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Katrina Holcomb

student of biology, University of Oregon

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Will the Belo Monte Dam project on the Amazon River cause more harm to the environment or will it be a good source of energy for Brazil?

The Amazon rainforest is an internationally recognized epicenter of biodiversity. Countless campaigns to stop the cutting and burning these rainforests have fallen on deaf ears. Now the Brazilian government plans to build what would be the world's 3rd largest dam [1] on the beautiful and ancient Amazon River. The Belo Monte project would span the Xingu River with 3 different dams: 233MW Pimental, 233MW Bela Vista, and 11,000MW Belo Monte. In addition, two artificial canals must be built to divert the river, which together will span more area than the Panama Canal.

These dams will have a myriad of negative impacts on the local environment. Construction of the dam will cause about 400-640 sq km land upstream to become flooded for a reservoir - an area equal to the size of Chicago. The town of Altamira will be flooded as well as countless acres that house the region's tribal populations. The impact on biodiversity includes 6-8 species of fish endemic to the Amazon River that will likely go extinct as well as a 2% decrease in the total forested area of the Amazon rainforest.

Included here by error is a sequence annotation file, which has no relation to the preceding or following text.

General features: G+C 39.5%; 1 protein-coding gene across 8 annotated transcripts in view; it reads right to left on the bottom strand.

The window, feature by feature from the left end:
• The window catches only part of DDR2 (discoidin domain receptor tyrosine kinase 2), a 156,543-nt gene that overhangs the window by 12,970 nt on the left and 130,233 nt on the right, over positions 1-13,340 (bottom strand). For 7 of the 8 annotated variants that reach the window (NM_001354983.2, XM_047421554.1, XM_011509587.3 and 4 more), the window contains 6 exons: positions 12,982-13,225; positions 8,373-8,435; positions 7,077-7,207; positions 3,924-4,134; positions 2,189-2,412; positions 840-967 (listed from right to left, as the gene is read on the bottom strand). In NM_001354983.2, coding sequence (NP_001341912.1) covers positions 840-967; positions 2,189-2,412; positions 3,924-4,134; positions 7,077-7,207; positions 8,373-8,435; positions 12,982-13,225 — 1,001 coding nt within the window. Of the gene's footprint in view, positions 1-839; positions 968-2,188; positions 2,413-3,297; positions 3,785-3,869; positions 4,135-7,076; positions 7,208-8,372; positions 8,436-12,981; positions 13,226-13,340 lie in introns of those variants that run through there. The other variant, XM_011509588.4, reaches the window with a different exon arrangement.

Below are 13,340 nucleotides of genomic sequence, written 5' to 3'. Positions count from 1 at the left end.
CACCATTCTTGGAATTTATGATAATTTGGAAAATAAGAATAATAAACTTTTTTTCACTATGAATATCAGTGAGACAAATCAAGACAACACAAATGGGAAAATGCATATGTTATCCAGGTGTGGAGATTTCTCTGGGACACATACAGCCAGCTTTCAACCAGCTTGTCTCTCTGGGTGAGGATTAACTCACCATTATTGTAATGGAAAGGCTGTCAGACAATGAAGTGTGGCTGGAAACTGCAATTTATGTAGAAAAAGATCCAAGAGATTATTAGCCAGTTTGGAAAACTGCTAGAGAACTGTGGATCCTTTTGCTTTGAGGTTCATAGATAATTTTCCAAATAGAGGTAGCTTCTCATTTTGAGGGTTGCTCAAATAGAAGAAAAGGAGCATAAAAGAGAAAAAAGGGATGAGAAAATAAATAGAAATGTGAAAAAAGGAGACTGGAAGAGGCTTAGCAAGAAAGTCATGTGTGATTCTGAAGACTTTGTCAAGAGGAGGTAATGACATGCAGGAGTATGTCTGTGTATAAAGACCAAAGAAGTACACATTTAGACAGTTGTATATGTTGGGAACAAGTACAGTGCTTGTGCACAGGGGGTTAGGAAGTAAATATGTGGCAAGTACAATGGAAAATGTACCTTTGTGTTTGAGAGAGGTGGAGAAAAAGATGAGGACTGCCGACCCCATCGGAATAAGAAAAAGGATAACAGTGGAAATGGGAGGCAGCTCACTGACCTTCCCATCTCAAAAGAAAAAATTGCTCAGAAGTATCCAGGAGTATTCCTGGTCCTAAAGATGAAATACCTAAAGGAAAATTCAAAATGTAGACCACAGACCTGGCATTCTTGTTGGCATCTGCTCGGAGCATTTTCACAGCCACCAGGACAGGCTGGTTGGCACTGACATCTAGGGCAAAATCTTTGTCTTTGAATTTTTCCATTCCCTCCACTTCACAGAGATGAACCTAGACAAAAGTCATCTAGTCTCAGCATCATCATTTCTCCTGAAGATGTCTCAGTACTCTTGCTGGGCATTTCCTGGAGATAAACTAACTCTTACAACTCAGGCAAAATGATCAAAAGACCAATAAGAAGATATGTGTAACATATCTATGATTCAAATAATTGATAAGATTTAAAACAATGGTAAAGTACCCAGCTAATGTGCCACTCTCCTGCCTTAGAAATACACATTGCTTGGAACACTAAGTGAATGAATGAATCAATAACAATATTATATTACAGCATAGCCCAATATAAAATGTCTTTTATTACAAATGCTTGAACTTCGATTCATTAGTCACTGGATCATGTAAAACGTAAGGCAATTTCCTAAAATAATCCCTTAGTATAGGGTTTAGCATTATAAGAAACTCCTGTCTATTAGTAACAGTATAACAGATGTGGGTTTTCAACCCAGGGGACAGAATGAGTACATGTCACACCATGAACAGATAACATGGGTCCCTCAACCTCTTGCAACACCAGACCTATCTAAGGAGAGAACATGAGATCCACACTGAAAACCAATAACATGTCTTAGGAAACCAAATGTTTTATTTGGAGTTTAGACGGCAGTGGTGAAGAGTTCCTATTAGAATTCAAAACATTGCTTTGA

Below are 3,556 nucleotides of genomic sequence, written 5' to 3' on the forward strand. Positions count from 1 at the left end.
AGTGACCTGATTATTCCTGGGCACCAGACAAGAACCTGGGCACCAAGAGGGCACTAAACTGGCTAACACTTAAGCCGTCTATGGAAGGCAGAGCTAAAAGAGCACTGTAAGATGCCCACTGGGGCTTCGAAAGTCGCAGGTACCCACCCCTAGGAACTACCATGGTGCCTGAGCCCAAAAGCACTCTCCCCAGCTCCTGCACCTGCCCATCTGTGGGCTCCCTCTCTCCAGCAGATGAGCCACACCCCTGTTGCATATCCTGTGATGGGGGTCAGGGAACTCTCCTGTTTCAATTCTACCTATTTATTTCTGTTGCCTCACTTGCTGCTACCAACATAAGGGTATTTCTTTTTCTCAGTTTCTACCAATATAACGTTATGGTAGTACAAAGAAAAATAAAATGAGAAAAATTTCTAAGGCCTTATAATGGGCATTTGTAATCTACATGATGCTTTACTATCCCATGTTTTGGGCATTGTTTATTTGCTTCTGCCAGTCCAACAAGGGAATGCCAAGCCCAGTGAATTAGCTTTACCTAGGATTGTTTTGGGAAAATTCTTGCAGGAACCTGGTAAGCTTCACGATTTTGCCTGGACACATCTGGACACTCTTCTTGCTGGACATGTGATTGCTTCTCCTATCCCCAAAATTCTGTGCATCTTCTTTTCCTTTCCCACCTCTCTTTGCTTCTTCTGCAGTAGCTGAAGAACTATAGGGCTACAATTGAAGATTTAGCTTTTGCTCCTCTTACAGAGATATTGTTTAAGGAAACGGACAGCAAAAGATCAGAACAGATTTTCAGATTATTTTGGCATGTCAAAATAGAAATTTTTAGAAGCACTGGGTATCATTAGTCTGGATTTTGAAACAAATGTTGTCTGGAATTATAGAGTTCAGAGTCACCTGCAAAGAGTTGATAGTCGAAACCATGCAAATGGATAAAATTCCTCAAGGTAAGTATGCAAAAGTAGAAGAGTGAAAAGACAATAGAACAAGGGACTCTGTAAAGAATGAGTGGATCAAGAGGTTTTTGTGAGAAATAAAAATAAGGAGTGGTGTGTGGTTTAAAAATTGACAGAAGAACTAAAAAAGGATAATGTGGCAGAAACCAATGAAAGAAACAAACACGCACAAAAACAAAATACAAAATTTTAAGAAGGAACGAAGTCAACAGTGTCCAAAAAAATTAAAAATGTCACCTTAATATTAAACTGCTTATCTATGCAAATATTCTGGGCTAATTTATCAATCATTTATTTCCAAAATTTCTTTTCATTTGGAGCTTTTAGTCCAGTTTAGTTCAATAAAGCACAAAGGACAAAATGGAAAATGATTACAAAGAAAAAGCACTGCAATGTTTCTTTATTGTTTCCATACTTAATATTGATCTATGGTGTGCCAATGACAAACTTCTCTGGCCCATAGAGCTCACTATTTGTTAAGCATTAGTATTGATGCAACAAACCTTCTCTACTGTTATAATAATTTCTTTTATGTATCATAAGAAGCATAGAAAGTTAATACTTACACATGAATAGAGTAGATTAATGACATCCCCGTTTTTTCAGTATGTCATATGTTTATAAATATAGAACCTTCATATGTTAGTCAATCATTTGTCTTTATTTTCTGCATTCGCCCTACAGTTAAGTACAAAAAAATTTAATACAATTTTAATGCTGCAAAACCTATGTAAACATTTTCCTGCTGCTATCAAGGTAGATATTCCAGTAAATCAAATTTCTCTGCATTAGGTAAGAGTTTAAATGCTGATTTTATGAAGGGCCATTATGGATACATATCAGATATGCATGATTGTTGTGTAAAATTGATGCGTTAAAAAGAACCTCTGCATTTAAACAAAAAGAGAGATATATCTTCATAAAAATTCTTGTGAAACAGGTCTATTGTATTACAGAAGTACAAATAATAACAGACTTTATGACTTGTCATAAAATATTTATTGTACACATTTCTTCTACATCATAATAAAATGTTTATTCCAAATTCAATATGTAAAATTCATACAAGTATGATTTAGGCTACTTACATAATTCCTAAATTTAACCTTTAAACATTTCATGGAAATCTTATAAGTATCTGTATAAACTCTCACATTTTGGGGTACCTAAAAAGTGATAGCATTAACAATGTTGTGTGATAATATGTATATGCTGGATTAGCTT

Organisms endangered by the construction of Belo Monte cannot verbalize their traumatic destruction of their ecosystem, but the indigenous people of the Amazon can; they are currently protesting the construction of the Belo Monte project through an "occupy" movement.

Belo Monte project is the first of many dam projects planned for the Brazilian portion of the Amazon River. Do these indigenous people have a right to decide what happens to their ancestral homeland? Or is the Brazilian government in the right by providing power for the majority of their country? Will the Belo Monte become the Belo "Muerte" dam (aka dam of death)?

Here's a 10 minute video that covers the impact the Belo Monte dam on the Amazon:
http://www.youtube.com/watch?v=K-seAAIsJLQ [1]

Related articles:
http://www.guardian.co.uk/environment/2013/apr/03/brazil-dam-activists-war-military [2]


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  • May 15 2013: Usually, dam has multiple purposes such as storing water, generating energy, and preventing flood. However, this dam does not seem to have many other purposes but more likely only generating energy. In fact, the efficiency of electricity generation by dam is significantly low than other power source like thermal or nuclear. South Korea has built 15 multipurpose dam, but it only generates 1.7% total demand of electricity(In contrast, 17 thermal power plants generate more than 40% of electricity.) According to one government report in the South Korea, Building a dam is actually not a profit-making in long term perspective in terms of losing tourism and other possible uses of the nature.
    I think the better way is to build nuclear power plant(Well, green power generation like wind sounds wonderful, but the efficiency is not that good because of instability by seasonal and daily weather effects) by international fund + their own fund and conduct a research project how to develop this area to make better profit by tourism and other possible uses.
    Do not just say them " no dam, we save the amazon and indigenous people's homeland." It cannot convince the Brazil government.

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